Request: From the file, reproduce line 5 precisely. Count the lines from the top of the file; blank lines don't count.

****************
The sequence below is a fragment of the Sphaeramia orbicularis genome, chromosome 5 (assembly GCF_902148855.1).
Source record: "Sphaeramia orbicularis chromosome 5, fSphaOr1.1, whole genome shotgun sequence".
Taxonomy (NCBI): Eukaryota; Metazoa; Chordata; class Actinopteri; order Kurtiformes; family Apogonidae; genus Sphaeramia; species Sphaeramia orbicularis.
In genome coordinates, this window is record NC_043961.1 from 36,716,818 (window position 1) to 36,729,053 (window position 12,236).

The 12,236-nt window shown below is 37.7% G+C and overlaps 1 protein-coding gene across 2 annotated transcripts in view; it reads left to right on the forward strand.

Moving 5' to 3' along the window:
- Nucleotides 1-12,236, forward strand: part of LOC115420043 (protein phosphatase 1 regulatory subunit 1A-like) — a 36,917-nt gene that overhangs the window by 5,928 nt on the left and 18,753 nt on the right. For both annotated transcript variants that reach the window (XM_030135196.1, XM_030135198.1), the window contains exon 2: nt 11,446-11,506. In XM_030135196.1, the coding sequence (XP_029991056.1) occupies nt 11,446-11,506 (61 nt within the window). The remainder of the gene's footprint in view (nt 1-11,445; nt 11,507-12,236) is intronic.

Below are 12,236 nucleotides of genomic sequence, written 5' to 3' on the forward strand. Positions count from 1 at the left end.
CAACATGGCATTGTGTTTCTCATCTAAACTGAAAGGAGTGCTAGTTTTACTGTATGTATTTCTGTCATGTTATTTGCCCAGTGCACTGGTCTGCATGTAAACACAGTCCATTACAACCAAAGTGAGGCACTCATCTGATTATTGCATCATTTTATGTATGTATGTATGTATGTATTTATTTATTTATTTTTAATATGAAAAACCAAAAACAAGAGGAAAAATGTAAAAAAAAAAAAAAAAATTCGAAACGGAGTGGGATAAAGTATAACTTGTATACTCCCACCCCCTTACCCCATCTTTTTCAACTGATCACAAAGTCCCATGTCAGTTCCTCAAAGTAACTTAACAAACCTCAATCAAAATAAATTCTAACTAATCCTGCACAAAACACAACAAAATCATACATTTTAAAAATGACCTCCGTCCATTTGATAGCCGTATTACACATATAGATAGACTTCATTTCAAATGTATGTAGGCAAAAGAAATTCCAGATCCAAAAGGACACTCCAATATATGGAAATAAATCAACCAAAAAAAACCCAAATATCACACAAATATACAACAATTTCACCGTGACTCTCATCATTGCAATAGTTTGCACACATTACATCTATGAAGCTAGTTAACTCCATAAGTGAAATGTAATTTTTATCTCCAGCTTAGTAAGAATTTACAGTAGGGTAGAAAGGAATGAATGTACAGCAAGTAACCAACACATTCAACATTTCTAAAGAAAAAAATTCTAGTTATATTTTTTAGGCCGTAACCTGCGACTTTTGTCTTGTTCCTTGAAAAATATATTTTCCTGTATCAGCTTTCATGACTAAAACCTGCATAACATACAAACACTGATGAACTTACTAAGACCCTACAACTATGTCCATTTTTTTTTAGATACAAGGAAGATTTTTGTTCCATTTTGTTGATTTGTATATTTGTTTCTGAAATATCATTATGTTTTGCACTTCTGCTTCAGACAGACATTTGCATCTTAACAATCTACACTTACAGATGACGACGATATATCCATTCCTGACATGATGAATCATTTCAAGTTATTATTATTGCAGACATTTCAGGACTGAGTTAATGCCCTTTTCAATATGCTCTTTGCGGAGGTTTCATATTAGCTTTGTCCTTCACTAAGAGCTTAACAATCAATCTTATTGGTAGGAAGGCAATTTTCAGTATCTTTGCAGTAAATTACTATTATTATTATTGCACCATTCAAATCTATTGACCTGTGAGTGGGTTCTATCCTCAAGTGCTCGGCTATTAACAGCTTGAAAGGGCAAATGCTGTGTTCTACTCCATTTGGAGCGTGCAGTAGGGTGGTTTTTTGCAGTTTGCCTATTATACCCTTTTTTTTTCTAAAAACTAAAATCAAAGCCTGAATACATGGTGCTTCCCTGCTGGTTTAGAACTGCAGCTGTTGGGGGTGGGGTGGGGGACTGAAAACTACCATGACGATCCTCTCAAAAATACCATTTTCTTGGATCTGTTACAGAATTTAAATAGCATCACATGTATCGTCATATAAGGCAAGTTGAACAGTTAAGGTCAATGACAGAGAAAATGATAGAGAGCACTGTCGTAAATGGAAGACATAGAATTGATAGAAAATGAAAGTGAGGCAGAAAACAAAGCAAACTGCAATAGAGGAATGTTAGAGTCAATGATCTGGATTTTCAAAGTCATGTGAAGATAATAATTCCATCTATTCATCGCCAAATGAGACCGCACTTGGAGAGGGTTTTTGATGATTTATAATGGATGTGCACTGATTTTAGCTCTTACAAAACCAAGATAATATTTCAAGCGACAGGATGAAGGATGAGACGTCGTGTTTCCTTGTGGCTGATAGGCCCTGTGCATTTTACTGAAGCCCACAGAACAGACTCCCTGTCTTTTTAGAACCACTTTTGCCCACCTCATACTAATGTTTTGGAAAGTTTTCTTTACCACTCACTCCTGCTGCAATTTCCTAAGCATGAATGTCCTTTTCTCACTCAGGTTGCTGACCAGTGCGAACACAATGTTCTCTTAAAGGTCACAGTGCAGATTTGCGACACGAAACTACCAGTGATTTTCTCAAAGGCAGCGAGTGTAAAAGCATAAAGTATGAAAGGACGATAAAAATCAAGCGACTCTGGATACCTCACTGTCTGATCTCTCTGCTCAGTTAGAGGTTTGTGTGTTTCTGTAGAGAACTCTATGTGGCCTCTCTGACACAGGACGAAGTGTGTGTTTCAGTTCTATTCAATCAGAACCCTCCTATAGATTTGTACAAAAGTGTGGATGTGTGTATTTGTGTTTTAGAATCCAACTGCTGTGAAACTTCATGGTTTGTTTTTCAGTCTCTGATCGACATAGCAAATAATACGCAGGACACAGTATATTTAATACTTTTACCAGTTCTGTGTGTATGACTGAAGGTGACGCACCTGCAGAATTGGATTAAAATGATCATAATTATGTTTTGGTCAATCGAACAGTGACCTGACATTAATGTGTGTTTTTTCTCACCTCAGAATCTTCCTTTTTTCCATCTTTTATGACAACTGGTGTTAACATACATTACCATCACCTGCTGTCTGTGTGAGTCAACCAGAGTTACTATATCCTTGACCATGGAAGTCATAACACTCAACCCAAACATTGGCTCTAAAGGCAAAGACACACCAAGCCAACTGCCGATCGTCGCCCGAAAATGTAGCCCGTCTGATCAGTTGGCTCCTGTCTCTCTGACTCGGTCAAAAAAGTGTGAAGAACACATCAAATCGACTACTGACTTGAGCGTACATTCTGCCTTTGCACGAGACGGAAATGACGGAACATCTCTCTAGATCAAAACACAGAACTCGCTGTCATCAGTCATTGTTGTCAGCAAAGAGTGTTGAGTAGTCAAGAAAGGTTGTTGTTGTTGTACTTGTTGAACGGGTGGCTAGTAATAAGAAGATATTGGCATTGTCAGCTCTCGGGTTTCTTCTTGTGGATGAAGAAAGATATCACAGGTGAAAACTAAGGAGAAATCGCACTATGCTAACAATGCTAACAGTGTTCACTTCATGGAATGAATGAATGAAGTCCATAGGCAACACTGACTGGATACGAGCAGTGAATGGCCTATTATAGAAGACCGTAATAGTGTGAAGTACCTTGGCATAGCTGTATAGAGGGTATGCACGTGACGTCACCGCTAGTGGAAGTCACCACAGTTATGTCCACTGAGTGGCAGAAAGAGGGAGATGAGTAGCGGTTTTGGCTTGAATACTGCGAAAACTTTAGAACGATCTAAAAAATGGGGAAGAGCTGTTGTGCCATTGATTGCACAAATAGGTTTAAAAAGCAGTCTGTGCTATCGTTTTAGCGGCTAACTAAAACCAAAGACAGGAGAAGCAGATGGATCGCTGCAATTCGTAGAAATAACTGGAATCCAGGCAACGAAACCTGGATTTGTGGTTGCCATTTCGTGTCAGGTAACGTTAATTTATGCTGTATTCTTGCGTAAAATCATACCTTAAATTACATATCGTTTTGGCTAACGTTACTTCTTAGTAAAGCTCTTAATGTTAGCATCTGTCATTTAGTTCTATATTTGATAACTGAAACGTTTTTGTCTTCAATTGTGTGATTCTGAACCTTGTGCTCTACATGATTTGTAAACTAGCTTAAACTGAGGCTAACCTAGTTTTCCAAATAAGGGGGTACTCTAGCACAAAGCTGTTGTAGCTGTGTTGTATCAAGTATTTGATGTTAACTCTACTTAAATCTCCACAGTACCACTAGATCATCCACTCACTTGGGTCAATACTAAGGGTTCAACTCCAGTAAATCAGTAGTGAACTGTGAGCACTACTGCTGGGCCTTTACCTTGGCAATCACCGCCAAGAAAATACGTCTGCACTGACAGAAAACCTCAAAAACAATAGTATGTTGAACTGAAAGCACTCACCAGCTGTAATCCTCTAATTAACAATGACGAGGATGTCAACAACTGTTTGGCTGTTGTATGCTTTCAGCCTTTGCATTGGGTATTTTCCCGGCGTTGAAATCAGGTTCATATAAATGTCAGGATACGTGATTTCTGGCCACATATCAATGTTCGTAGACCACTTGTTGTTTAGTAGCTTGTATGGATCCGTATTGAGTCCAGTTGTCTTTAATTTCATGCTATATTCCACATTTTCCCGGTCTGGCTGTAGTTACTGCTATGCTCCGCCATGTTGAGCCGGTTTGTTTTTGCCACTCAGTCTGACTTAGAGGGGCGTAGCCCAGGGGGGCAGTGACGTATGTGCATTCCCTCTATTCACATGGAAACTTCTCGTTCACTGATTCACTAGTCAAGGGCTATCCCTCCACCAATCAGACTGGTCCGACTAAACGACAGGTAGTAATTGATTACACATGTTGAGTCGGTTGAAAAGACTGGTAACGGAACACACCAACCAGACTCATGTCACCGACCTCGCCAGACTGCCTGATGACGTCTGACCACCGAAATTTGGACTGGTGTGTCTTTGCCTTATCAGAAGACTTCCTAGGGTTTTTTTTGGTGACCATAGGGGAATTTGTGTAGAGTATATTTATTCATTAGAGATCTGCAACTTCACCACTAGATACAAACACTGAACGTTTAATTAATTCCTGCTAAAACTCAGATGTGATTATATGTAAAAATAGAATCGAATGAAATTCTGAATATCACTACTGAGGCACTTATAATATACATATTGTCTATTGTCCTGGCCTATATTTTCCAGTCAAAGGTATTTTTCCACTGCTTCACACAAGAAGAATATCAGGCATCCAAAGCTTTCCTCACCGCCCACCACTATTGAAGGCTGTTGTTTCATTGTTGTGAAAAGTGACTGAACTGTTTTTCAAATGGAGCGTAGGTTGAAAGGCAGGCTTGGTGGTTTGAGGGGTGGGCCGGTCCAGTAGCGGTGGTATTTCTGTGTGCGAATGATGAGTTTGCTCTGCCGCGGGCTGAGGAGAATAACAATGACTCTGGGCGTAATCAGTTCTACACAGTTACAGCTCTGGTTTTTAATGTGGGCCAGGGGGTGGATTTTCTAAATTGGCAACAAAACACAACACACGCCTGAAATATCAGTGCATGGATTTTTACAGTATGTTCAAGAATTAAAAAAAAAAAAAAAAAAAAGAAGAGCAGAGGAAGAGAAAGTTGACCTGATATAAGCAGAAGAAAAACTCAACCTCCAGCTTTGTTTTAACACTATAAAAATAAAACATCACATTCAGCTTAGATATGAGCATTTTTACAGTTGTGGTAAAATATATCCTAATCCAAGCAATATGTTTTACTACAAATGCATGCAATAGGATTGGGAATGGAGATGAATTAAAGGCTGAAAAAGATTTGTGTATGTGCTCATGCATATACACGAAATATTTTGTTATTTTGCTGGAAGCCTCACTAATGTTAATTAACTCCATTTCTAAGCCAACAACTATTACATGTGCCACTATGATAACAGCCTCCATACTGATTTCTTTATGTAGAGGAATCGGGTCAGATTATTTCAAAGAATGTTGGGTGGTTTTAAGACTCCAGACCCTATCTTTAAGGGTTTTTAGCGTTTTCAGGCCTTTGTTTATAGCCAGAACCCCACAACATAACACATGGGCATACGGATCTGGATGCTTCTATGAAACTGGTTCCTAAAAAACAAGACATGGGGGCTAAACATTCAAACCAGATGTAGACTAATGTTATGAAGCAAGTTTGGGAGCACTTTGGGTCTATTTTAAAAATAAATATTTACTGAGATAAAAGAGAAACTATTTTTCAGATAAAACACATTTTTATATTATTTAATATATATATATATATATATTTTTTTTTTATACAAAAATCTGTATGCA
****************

The 12,236-nt window shown below is 37.7% G+C and overlaps 1 protein-coding gene across 2 annotated transcripts in view; it reads left to right on the forward strand.